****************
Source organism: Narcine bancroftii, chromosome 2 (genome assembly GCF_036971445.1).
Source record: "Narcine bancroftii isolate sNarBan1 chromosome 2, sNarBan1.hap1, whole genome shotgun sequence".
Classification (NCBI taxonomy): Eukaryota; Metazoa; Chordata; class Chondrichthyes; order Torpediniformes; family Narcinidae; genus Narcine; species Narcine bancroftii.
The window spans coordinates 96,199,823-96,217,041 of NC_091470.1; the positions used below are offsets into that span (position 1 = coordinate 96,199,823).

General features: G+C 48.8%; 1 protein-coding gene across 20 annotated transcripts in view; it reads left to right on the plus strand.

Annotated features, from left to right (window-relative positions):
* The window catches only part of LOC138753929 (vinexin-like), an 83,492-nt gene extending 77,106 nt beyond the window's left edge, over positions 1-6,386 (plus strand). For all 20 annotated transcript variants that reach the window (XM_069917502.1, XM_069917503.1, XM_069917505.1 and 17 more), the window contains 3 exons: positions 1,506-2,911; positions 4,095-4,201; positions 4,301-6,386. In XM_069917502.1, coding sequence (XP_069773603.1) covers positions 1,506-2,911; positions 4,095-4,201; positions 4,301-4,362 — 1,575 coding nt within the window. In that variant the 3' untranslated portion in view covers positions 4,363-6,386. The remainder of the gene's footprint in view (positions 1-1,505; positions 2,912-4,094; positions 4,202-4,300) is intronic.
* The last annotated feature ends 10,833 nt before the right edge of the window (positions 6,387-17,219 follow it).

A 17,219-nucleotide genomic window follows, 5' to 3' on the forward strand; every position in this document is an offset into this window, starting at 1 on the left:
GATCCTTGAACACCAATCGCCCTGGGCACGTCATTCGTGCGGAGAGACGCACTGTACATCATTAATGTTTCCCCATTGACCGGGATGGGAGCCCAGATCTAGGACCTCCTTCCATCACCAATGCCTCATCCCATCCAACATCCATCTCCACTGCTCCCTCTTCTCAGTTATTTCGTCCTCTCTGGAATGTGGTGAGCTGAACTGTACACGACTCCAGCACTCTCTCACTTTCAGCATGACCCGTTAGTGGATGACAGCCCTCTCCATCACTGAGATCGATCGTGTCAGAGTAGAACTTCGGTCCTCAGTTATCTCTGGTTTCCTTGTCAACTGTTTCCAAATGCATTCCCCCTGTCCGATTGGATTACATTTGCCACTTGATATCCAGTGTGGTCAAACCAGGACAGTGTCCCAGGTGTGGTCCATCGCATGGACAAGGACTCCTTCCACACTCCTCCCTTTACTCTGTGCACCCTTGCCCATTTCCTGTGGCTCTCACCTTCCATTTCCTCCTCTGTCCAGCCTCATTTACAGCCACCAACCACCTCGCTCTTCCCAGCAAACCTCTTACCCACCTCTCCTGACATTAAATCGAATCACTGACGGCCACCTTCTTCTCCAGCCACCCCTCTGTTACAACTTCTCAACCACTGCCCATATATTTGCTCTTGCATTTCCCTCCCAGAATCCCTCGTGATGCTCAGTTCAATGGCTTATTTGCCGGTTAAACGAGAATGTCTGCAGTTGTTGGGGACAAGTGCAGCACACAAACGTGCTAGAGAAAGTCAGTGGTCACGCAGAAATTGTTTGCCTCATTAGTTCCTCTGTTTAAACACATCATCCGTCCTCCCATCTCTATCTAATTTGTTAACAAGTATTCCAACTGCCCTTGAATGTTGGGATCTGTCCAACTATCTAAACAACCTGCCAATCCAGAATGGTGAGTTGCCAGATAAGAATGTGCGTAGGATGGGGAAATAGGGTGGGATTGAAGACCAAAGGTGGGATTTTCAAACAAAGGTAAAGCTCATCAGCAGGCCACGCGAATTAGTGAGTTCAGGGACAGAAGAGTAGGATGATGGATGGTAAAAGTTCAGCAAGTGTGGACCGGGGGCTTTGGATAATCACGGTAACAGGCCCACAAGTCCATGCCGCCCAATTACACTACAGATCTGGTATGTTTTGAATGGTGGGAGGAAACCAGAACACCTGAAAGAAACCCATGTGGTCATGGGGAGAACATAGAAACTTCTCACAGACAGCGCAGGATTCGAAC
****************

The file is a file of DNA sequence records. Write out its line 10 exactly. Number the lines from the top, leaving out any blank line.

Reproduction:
GATCCTTGAACACCAATCGCCCTGGGCACGTCATTCGTGCGGAGAGACGCACTGTACATCATTAATGTTTCCCCATTGACCGGGATGGGAGCCCAGATCTAGGACCTCCTTCCATCACCAATGCCTCATCCCATCCAACATCCATCTCCACTGCTCCCTCTTCTCAGTTATTTCGTCCTCTCTGGAATGTGGTGAGCTGAACTGTACACGACTCCAGCACTCTCTCACTTTCAGCATGACCCGTTAGTGGATGACAGCCCTCTCCATCACTGAGATCGATCGTGTCAGAGTAGAACTTCGGTCCTCAGTTATCTCTGGTTTCCTTGTCAACTGTTTCCAAATGCATTCCCCCTGTCCGATTGGATTACATTTGCCACTTGATATCCAGTGTGGTCAAACCAGGACAGTGTCCCAGGTGTGGTCCATCGCATGGACAAGGACTCCTTCCACACTCCTCCCTTTACTCTGTGCACCCTTGCCCATTTCCTGTGGCTCTCACCTTCCATTTCCTCCTCTGTCCAGCCTCATTTACAGCCACCAACCACCTCGCTCTTCCCAGCAAACCTCTTACCCACCTCTCCTGACATTAAATCGAATCACTGACGGCCACCTTCTTCTCCAGCCACCCCTCTGTTACAACTTCTCAACCACTGCCCATATATTTGCTCTTGCATTTCCCTCCCAGAATCCCTCGTGATGCTCAGTTCAATGGCTTATTTGCCGGTTAAACGAGAATGTCTGCAGTTGTTGGGGACAAGTGCAGCACACAAACGTGCTAGAGAAAGTCAGTGGTCACGCAGAAATTGTTTGCCTCATTAGTTCCTCTGTTTAAACACATCATCCGTCCTCCCATCTCTATCTAATTTGTTAACAAGTATTCCAACTGCCCTTGAATGTTGGGATCTGTCCAACTATCTAAACAACCTGCCAATCCAGAATGGTGAGTTGCCAGATAAGAATGTGCGTAGGATGGGGAAATAGGGTGGGATTGAAGACCAAAGGTGGGATTTTCAAACAAAGGTAAAGCTCATCAGCAGGCCACGCGAATTAGTGAGTTCAGGGACAGAAGAGTAGGATGATGGATGGTAAAAGTTCAGCAAGTGTGGACCGGGGGCTTTGGATAATCACGGTAACAGGCCCACAAGTCCATGCCGCCCAATTACACTACAGATCTGGTATGTTTTGAATGGTGGGAGGAAACCAGAACACCTGAAAGAAACCCATGTGGTCATGGGGAGAACATAGAAACTTCTCACAGACAGCGCAGGATTCGAAC